It also signals that the Russian government is preparing a wider mobilization of the Russian economy to supply the army amid chronic shortages of basic items such as food and uniforms. A series of new laws will impose heavy fines on business executives who refuse to carry out orders on behalf of the Russian military as well as potential prison sentences, clearing the way for businessmen which will be forced to provide products at knockdown prices. The creation of the council “is linked to the great pressure on business and the need to implement a tough diktat to make business do what it does not want to do,” said Nikolai Petrov, senior research fellow for Russia and Eurasia at Chatham House in London.

A Moscow businessman with connections to the defense sector said a quiet mobilization of the Russian economy had been underway for a long time, with many businessmen forced to make supplies for the Russian army but afraid to speak out. against orders at cut prices.

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“It has been necessary since the beginning of the war,” said the businessman, who spoke on condition of anonymity for fear of retaliation. “The main mass of business is quiet. If you say you are making supplies or weapons for the Russian state you may have problems abroad.

As Putin escalates the war, some in Russia’s business elite are losing hope

Anecdotal evidence reported in the Russian press points to many problems in supplying newly drafted Russian conscripts with equipment. An in-depth October report in the Russian daily Kommersant described major shortages of ammunition and uniform supplies for conscripts with manufacturers citing difficulties in securing the necessary materials due to of punishments.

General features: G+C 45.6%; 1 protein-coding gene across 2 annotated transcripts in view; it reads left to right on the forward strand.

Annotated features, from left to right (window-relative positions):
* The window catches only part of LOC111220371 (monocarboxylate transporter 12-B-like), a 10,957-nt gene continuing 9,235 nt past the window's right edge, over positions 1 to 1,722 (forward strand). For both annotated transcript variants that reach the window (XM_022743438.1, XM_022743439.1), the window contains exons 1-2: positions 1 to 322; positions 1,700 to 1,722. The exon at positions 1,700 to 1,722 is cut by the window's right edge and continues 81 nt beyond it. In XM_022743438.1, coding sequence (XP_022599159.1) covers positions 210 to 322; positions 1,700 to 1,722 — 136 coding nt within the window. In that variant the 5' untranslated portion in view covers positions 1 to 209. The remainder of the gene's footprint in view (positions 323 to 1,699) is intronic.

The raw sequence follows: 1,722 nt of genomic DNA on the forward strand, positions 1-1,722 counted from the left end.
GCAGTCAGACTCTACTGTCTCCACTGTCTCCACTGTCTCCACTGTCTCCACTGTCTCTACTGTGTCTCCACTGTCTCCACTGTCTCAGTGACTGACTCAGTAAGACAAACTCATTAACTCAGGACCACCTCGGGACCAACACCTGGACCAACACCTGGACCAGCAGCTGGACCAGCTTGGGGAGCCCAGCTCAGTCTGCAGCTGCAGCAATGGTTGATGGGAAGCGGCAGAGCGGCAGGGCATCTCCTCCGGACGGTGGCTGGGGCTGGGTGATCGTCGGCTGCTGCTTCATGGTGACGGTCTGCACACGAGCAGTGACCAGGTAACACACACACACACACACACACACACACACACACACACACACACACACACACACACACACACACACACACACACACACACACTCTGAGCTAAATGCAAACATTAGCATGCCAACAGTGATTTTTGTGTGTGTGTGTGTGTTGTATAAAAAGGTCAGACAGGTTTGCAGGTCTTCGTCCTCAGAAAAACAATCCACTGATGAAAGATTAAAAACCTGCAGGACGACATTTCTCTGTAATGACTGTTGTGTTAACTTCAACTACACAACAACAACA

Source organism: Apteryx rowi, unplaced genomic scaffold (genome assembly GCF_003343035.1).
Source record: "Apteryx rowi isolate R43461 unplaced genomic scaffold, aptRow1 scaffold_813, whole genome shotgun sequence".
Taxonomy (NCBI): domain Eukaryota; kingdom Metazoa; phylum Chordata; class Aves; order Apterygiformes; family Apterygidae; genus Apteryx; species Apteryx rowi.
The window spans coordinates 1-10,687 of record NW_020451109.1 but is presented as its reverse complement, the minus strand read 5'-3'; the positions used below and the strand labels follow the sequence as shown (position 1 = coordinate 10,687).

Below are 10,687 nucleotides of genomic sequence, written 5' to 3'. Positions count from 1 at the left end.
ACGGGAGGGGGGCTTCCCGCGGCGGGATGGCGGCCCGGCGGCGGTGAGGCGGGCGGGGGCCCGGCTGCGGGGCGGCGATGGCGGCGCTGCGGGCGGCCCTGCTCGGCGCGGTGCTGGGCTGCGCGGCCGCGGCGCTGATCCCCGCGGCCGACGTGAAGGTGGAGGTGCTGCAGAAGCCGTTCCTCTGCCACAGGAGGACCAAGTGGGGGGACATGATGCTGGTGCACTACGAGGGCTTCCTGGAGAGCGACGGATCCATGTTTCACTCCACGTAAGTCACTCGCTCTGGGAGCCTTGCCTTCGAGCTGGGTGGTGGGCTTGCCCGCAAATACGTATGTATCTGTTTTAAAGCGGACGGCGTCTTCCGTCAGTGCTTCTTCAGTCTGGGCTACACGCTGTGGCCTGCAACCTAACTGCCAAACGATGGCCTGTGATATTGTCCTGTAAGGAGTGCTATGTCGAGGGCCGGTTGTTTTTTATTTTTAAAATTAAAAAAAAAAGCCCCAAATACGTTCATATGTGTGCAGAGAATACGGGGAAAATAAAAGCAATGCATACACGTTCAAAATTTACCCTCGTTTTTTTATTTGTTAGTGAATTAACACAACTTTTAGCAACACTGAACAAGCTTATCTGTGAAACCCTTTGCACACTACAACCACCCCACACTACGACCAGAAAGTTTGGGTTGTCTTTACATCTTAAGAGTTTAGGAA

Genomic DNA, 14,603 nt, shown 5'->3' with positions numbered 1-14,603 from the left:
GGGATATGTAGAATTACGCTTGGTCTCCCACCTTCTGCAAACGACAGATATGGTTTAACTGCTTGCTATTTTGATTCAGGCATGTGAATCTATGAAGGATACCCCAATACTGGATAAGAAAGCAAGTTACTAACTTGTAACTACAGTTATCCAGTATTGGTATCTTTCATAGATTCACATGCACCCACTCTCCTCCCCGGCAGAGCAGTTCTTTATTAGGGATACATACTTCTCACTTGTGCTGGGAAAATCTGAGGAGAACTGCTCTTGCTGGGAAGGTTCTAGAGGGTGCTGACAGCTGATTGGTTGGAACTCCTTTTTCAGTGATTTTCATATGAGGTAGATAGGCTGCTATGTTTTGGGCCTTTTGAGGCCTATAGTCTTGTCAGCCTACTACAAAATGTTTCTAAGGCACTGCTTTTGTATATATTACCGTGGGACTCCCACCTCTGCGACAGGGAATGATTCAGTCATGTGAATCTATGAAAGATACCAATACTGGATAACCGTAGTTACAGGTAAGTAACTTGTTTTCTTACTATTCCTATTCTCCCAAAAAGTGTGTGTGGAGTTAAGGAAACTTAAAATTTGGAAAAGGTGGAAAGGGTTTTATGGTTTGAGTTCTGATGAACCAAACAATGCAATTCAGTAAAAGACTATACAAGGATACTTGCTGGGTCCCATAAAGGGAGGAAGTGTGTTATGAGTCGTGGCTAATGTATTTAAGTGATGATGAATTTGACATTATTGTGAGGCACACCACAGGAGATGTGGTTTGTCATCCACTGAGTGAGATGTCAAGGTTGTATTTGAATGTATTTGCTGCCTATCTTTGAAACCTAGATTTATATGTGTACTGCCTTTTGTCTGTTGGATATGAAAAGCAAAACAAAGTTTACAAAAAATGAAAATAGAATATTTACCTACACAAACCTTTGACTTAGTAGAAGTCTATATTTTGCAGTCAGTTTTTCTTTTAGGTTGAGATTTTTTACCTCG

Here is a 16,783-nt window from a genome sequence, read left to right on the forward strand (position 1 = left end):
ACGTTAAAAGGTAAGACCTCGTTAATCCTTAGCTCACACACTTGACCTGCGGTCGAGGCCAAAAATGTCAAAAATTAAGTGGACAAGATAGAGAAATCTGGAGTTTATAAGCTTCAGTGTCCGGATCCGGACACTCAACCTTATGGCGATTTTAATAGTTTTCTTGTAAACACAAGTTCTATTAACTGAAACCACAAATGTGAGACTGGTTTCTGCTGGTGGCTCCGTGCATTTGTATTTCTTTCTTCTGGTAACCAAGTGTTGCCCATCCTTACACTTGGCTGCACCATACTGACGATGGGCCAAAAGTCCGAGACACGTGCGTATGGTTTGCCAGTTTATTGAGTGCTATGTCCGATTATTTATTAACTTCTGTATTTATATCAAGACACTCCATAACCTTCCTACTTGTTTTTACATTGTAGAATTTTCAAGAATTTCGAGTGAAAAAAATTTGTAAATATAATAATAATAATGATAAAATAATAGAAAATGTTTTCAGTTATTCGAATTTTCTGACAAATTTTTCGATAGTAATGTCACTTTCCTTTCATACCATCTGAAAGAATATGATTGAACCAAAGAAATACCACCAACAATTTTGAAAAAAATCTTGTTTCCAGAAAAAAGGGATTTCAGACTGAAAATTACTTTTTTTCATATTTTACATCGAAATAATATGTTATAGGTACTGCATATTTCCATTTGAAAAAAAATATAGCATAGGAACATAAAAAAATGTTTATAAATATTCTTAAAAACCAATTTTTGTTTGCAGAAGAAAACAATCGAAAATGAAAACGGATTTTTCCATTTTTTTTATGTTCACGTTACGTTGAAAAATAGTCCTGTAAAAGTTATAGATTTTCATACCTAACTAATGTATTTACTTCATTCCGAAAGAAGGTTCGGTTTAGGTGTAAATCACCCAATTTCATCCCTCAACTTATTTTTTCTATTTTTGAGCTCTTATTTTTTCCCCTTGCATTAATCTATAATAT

Some Russian business executives say the collapse of the Russian military in Ukraine has revealed many inefficiencies and corruption in Russia’s military-industrial complex. “There are big questions about where all the trillions of rubles of the last decade were spent,” said a former senior Russian banker with connections to the Russian state.

If the new economic council fails to better coordinate the production of supplies and weapons, it could hamper Russia’s ability to launch new offensives in Ukraine, Petrov said. “The main problem before the Kremlin is the question of when the army is ready to start a new military action in Ukraine, and the preparation of weapons and ammunition etc. will determine these plans .”

The outlook seems likely to worsen when the EU embargo on Russian oil sales comes into force December 5, economists said. Combined with a price cap expected to be imposed on all Russian oil sales outside the EU, the move could cost the Russian budget at least $120 million in lost revenue per day, Milov said, and Russia’s budget is expected to rack up a deficit by the end of this year.